Thirty-one Days to Fifty-Day Four: Beauty, For Experts Only!
Reposting of an original 31 day blog series revealing my neurotic, self analysis and anxiety over turning fifty.
The women in my family are beautiful. This includes my grandmother, my mother, her two sisters, their daughters and grand daughters. If I had a dime for every time I heard, “Wow! Your mother is gorgeous!”, I would be a rich woman today.
I take pride in the fact that my mom is a beauty. But when she is so beautiful that you start competing with her, that’s when I have to take a step back and say, “Really Mom? Is it necessary that the clouds have to part and the sun needs to gleam down on your shiny smile? And the cherubs? Really?!”
The cherubs floating above playing their tiny harps was starting to get annoying.
It’s sickening really. But only because I didn’t get the big smile.. I got the crooked one, as well as my great grandmothers cankles. My little sister got the big smile and tiny ankles. And a car.
Coming from a great gene pool has it’s advantages. Based on the fact that my earlier reckless lifestyle burned a few brain cells, I’m surprised I don’t look older…than fifty. (I’m certain I look fifty, but not older, not a day older!)
However, my mother doesn’t look too much older either, and if you do the math, you’ll discover that she didn’t have me in her teens.
Oh how she loves the comparisons too. Some time ago, when I was much younger, let’s say early 30’s and my mom was just over fifty, we were walking through the airport in Phoenix catching a flight after a very long and tequila filled night. We both participated in the fun, but the next morning my mother looks ready for her close-up as I try to hide behind a baseball cap and sunglasses.
As we hurried to the gate, a young man who worked for the airline offered to help us with our bags. He asked, “Are you two sisters?” Without missing a beat, my lovely mother says, “Yes! Can you tell which one is older?” He points at me and says, “You are!”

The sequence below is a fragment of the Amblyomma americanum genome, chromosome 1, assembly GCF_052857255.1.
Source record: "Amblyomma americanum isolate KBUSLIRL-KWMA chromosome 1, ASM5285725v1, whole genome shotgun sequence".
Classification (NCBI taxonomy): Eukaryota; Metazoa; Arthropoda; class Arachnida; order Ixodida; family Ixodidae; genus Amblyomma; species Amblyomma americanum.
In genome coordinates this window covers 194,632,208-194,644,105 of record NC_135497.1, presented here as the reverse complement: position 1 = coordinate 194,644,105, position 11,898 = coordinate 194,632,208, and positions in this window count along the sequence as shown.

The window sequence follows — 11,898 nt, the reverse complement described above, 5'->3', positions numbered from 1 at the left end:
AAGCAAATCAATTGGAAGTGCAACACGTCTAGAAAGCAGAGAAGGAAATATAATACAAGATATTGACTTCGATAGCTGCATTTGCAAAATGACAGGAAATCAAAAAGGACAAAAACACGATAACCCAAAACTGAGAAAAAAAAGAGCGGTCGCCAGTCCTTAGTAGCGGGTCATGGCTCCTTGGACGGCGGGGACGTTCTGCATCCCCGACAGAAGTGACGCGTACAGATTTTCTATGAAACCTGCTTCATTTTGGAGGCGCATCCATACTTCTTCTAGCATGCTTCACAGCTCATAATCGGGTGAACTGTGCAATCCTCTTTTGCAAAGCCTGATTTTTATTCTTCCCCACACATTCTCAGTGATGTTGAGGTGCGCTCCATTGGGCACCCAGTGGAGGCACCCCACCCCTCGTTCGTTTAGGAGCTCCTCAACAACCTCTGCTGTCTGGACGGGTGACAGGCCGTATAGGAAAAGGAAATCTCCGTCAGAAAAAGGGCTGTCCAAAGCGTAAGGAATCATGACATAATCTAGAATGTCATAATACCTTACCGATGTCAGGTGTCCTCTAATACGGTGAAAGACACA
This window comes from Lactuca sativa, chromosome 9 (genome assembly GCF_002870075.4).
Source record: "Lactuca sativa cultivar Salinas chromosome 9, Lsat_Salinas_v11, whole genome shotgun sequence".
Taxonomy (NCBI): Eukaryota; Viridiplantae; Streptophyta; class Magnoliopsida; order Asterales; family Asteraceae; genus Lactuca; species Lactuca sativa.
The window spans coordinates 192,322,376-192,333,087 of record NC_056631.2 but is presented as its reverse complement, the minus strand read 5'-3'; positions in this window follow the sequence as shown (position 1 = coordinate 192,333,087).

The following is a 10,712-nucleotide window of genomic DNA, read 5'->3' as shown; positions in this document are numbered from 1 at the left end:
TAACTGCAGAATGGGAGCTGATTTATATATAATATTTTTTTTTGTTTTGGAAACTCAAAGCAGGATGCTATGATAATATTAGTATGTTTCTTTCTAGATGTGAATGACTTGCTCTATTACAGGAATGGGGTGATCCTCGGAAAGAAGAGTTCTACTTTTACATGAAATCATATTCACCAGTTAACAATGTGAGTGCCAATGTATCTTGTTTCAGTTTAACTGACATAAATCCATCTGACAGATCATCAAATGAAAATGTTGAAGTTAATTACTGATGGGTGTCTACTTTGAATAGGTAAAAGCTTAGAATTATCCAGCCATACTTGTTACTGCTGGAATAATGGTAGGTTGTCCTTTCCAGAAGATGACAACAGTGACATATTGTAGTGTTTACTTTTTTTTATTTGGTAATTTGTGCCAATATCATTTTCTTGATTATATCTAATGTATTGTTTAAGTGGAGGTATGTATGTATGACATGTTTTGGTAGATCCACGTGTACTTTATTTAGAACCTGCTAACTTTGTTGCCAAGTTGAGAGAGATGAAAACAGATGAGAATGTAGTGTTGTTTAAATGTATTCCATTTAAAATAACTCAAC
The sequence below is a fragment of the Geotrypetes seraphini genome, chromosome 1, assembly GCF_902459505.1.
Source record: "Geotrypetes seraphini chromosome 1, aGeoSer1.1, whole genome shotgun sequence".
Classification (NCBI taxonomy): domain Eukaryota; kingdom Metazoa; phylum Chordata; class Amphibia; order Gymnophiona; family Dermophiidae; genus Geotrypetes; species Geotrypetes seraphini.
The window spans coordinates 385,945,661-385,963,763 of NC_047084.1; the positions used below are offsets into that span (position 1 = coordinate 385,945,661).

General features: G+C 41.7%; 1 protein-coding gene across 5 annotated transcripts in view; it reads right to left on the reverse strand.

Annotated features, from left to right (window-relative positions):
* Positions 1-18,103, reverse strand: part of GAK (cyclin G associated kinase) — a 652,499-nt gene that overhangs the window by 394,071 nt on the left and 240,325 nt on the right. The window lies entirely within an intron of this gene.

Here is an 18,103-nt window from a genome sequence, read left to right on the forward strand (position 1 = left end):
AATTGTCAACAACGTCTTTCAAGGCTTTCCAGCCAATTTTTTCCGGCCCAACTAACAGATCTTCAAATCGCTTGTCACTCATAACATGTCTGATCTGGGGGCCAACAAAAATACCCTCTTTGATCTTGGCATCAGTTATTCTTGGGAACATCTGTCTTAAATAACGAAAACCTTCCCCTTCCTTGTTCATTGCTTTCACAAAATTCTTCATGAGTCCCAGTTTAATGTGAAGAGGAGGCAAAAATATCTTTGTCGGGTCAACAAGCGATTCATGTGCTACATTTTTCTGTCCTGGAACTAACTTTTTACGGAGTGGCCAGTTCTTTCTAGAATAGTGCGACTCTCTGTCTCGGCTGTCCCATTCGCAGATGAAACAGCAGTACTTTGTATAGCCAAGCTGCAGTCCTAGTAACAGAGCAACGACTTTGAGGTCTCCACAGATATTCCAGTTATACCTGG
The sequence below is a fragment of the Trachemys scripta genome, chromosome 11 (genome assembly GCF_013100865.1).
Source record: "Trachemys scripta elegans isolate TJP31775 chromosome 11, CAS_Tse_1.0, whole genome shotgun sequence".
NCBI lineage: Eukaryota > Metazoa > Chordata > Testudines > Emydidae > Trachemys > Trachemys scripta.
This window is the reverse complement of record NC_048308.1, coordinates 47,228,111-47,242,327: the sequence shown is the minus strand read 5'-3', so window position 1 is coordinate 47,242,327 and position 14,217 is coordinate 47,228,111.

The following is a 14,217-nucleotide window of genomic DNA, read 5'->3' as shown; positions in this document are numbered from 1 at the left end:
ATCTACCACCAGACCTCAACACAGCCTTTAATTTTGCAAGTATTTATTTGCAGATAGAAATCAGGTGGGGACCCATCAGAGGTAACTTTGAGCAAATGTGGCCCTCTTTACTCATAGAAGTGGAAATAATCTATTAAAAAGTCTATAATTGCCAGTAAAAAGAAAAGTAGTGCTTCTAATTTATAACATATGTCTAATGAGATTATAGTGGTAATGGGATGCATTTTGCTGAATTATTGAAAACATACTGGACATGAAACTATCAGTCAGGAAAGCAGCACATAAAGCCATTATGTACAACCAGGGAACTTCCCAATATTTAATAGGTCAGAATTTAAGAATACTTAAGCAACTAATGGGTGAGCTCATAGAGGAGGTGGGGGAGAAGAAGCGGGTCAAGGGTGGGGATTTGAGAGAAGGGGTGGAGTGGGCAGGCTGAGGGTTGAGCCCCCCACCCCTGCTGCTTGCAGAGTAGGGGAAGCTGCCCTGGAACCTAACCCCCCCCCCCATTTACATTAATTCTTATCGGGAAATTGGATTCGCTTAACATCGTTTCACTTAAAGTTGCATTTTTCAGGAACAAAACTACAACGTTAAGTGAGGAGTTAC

I wish I could say that was the only time that has happened.
As I remember those moments -(with some pride knowing I have a beautiful mother) I struggle with my aging looks. In no way would anyone mistake me for one of my sons sisters. Maybe when I was 30.. but not at fifty! But this feeling of having to compete with my mom in this one sided rivalry throughout my life has put a lot of pressure on me to look as good as she does today.
At times I will rummage through her bathroom drawers and cabinets searching for that fountain of youth, looking for any new and improved solution to the crows feet that have left their mark on my sagging skin. She has lotions and tubes (I think I saw a syringe in there too!) lots of different remedies for ‘reducing the appearance of fine lines’.
She could not possibly be using all of this shit! Could she?
There are many things I have in common with my mom today, but I never thought that the number of tubes, jars and creams I have in my bathroom would be one of them. I guess I should be thankful that I have a mom who takes pride in her regimen and her looks, therefor providing me with some great tools!
I wonder if I had not been blessed with such a youthful, beautiful family, would I be so obsessed with my looks? Let me clarify- with my aging looks. Regardless, beauty is just skin deep, right?
NO, it’s not! It’s superficial, and it matters!! It’s what gets you noticed when you are sitting next to a great looking guy and he asks, “Can I buy you two lovely ladies a drink?”
There were three of us. I was sitting next to my mom and her sister.
I hope they enjoyed their cocktails. I on the other hand will continue to count the dimes in my jar.
Yes, I am rich!